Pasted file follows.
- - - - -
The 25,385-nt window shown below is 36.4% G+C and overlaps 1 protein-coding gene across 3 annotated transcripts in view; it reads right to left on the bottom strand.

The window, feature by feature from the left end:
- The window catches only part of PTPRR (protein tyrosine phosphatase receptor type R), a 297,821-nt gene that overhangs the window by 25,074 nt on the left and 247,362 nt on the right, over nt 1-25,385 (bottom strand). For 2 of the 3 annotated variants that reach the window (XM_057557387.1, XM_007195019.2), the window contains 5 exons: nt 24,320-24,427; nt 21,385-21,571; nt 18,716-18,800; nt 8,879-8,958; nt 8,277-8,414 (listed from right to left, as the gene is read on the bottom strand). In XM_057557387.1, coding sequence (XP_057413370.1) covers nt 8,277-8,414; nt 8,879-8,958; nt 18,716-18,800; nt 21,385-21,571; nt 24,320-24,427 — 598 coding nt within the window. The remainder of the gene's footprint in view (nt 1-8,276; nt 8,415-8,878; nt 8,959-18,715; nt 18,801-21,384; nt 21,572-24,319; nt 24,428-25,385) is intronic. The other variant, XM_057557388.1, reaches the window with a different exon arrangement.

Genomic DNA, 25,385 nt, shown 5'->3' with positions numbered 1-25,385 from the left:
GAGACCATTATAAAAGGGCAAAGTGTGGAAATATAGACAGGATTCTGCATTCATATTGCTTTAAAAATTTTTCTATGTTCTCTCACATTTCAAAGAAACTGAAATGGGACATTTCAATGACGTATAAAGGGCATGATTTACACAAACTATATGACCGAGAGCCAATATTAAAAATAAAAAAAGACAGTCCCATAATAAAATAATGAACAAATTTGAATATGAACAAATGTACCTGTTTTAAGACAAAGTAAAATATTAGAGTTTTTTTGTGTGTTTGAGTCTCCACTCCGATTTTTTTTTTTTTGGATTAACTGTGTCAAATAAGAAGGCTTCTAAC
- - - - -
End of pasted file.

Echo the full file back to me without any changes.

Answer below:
The 25,385-nt window shown below is 36.4% G+C and overlaps 1 protein-coding gene across 3 annotated transcripts in view; it reads right to left on the bottom strand.

The window, feature by feature from the left end:
- The window catches only part of PTPRR (protein tyrosine phosphatase receptor type R), a 297,821-nt gene that overhangs the window by 25,074 nt on the left and 247,362 nt on the right, over nt 1-25,385 (bottom strand). For 2 of the 3 annotated variants that reach the window (XM_057557387.1, XM_007195019.2), the window contains 5 exons: nt 24,320-24,427; nt 21,385-21,571; nt 18,716-18,800; nt 8,879-8,958; nt 8,277-8,414 (listed from right to left, as the gene is read on the bottom strand). In XM_057557387.1, coding sequence (XP_057413370.1) covers nt 8,277-8,414; nt 8,879-8,958; nt 18,716-18,800; nt 21,385-21,571; nt 24,320-24,427 — 598 coding nt within the window. The remainder of the gene's footprint in view (nt 1-8,276; nt 8,415-8,878; nt 8,959-18,715; nt 18,801-21,384; nt 21,572-24,319; nt 24,428-25,385) is intronic. The other variant, XM_057557388.1, reaches the window with a different exon arrangement.

Genomic DNA, 25,385 nt, shown 5'->3' with positions numbered 1-25,385 from the left:
GAGACCATTATAAAAGGGCAAAGTGTGGAAATATAGACAGGATTCTGCATTCATATTGCTTTAAAAATTTTTCTATGTTCTCTCACATTTCAAAGAAACTGAAATGGGACATTTCAATGACGTATAAAGGGCATGATTTACACAAACTATATGACCGAGAGCCAATATTAAAAATAAAAAAAGACAGTCCCATAATAAAATAATGAACAAATTTGAATATGAACAAATGTACCTGTTTTAAGACAAAGTAAAATATTAGAGTTTTTTTGTGTGTTTGAGTCTCCACTCCGATTTTTTTTTTTTTGGATTAACTGTGTCAAATAAGAAGGCTTCTAAC